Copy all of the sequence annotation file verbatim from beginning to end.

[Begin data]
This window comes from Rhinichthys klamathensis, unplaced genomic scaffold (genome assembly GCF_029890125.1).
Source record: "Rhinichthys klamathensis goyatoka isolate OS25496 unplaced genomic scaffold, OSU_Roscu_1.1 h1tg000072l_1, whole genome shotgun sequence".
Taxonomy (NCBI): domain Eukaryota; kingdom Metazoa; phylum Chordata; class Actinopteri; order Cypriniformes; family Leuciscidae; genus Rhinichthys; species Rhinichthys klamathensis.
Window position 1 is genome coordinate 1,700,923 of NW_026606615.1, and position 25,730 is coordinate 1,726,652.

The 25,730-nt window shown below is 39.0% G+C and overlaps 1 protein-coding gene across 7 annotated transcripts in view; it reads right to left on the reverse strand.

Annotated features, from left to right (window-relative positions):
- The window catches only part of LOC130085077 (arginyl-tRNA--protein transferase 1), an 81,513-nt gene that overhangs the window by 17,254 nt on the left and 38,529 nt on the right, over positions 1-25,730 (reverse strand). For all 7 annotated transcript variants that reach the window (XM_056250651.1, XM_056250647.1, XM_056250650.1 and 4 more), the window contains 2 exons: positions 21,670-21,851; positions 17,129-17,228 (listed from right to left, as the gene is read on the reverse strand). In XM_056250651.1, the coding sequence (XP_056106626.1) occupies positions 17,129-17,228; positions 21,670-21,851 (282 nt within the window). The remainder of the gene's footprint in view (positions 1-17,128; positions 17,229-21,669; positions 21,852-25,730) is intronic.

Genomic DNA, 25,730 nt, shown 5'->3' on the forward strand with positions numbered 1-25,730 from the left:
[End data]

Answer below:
This window comes from Rhinichthys klamathensis, unplaced genomic scaffold (genome assembly GCF_029890125.1).
Source record: "Rhinichthys klamathensis goyatoka isolate OS25496 unplaced genomic scaffold, OSU_Roscu_1.1 h1tg000072l_1, whole genome shotgun sequence".
Taxonomy (NCBI): domain Eukaryota; kingdom Metazoa; phylum Chordata; class Actinopteri; order Cypriniformes; family Leuciscidae; genus Rhinichthys; species Rhinichthys klamathensis.
Window position 1 is genome coordinate 1,700,923 of NW_026606615.1, and position 25,730 is coordinate 1,726,652.

The 25,730-nt window shown below is 39.0% G+C and overlaps 1 protein-coding gene across 7 annotated transcripts in view; it reads right to left on the reverse strand.

Annotated features, from left to right (window-relative positions):
- The window catches only part of LOC130085077 (arginyl-tRNA--protein transferase 1), an 81,513-nt gene that overhangs the window by 17,254 nt on the left and 38,529 nt on the right, over positions 1-25,730 (reverse strand). For all 7 annotated transcript variants that reach the window (XM_056250651.1, XM_056250647.1, XM_056250650.1 and 4 more), the window contains 2 exons: positions 21,670-21,851; positions 17,129-17,228 (listed from right to left, as the gene is read on the reverse strand). In XM_056250651.1, the coding sequence (XP_056106626.1) occupies positions 17,129-17,228; positions 21,670-21,851 (282 nt within the window). The remainder of the gene's footprint in view (positions 1-17,128; positions 17,229-21,669; positions 21,852-25,730) is intronic.

Genomic DNA, 25,730 nt, shown 5'->3' on the forward strand with positions numbered 1-25,730 from the left: